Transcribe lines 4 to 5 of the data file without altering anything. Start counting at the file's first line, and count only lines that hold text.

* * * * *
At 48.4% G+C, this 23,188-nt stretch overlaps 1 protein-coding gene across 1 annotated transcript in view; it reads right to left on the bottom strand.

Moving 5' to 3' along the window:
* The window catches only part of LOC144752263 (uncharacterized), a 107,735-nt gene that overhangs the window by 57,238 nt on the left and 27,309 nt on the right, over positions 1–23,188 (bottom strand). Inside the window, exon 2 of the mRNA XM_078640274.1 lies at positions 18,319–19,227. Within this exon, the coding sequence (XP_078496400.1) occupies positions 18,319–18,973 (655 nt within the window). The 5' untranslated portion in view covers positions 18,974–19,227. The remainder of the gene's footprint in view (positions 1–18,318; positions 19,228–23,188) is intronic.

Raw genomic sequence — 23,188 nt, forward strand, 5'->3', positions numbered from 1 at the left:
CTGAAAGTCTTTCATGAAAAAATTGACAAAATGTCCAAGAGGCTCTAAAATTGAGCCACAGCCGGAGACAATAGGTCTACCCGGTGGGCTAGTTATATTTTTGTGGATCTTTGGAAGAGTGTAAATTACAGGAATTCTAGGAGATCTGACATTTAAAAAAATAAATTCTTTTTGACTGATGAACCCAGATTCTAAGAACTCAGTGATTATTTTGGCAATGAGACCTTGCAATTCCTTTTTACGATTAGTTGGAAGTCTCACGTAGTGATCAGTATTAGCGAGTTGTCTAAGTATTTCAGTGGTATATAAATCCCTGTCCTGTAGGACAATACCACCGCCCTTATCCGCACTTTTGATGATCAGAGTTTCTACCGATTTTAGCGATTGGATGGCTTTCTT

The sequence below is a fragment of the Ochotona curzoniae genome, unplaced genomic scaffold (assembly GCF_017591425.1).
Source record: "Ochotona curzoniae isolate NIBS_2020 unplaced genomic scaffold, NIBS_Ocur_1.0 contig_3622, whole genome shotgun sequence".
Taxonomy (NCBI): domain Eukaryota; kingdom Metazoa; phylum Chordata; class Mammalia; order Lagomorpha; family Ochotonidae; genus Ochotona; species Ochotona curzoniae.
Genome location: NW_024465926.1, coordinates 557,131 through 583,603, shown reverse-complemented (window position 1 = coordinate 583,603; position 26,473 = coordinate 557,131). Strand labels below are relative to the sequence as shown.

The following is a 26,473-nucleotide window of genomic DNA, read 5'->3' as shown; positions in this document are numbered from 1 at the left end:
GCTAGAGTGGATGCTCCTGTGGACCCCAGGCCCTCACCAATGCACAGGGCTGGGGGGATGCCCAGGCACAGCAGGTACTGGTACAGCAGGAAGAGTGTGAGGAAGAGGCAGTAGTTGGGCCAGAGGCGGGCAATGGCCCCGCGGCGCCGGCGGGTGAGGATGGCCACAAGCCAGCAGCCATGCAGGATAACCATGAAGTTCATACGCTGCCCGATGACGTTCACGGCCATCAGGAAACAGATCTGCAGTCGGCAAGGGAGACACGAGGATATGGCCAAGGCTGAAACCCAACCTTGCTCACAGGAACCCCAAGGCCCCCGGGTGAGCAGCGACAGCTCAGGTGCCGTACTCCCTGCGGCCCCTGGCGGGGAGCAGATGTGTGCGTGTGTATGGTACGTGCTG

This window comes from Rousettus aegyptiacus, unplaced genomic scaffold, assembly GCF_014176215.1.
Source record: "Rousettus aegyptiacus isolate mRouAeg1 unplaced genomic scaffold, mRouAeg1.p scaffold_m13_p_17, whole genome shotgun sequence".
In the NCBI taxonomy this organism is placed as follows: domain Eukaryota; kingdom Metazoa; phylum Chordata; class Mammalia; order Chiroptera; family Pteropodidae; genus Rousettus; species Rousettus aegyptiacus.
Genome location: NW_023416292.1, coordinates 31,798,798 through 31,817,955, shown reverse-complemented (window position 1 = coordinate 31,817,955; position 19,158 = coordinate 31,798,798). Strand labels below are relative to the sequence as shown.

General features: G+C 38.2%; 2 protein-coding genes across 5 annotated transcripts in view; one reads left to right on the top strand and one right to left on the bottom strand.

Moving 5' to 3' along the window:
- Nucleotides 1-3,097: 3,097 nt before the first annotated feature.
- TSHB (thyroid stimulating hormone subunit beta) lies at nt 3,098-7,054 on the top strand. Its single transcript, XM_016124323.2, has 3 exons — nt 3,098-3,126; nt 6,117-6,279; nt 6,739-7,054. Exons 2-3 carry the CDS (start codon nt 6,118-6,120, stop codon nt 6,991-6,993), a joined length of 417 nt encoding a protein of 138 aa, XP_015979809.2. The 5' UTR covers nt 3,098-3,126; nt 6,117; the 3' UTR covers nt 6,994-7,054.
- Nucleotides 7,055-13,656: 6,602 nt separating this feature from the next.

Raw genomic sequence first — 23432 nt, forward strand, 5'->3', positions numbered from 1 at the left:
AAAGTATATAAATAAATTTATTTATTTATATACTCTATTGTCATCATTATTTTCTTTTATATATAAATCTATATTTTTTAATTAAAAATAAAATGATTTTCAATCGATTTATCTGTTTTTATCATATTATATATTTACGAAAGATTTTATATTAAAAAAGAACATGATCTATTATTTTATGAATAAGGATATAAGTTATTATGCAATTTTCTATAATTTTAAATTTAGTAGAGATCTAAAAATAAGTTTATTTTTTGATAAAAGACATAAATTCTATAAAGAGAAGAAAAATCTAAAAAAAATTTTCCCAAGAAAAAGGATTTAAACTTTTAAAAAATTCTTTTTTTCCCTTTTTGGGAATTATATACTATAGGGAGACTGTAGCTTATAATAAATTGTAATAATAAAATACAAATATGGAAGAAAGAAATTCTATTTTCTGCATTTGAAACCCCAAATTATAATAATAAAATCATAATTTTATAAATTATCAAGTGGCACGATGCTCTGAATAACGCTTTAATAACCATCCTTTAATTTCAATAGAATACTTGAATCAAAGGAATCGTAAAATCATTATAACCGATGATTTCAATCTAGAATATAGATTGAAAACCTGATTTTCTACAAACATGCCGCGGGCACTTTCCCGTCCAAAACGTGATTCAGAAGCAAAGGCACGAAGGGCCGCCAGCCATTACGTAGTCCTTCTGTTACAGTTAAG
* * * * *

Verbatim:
Raw genomic sequence — 23,188 nt, forward strand, 5'->3', positions numbered from 1 at the left:
CTGAAAGTCTTTCATGAAAAAATTGACAAAATGTCCAAGAGGCTCTAAAATTGAGCCACAGCCGGAGACAATAGGTCTACCCGGTGGGCTAGTTATATTTTTGTGGATCTTTGGAAGAGTGTAAATTACAGGAATTCTAGGAGATCTGACATTTAAAAAAATAAATTCTTTTTGACTGATGAACCCAGATTCTAAGAACTCAGTGATTATTTTGGCAATGAGACCTTGCAATTCCTTTTTACGATTAGTTGGAAGTCTCACGTAGTGATCAGTATTAGCGAGTTGTCTAAGTATTTCAGTGGTATATAAATCCCTGTCCTGTAGGACAATACCACCGCCCTTATCCGCACTTTTGATGATCAGAGTTTCTACCGATTTTAGCGATTGGATGGCTTTCTT